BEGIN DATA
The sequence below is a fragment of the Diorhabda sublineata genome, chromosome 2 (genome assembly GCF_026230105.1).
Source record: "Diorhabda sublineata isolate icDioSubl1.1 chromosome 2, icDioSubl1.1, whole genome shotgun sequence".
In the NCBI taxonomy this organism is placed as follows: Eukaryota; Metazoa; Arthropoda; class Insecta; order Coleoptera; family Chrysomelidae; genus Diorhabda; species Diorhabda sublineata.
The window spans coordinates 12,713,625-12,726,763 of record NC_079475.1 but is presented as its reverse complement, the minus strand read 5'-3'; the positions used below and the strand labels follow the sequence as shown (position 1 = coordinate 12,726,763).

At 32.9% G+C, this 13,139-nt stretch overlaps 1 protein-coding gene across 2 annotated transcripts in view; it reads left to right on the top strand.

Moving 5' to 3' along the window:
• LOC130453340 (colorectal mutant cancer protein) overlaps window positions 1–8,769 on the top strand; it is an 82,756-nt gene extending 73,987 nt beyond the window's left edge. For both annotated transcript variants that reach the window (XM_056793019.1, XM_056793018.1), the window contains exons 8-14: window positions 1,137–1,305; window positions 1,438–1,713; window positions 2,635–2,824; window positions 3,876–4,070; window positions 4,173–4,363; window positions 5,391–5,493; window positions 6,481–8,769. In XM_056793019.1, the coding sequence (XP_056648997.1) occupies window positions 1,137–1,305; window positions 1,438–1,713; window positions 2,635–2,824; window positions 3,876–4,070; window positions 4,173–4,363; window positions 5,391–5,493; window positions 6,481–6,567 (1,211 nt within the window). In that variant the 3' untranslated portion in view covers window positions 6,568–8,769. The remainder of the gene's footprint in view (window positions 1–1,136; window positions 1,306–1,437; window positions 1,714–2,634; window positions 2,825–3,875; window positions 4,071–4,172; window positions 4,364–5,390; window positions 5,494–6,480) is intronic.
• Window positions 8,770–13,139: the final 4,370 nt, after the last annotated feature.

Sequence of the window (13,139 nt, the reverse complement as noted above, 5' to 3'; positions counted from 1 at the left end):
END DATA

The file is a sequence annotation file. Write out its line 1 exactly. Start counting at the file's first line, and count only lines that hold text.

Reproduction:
The sequence below is a fragment of the Diorhabda sublineata genome, chromosome 2 (genome assembly GCF_026230105.1).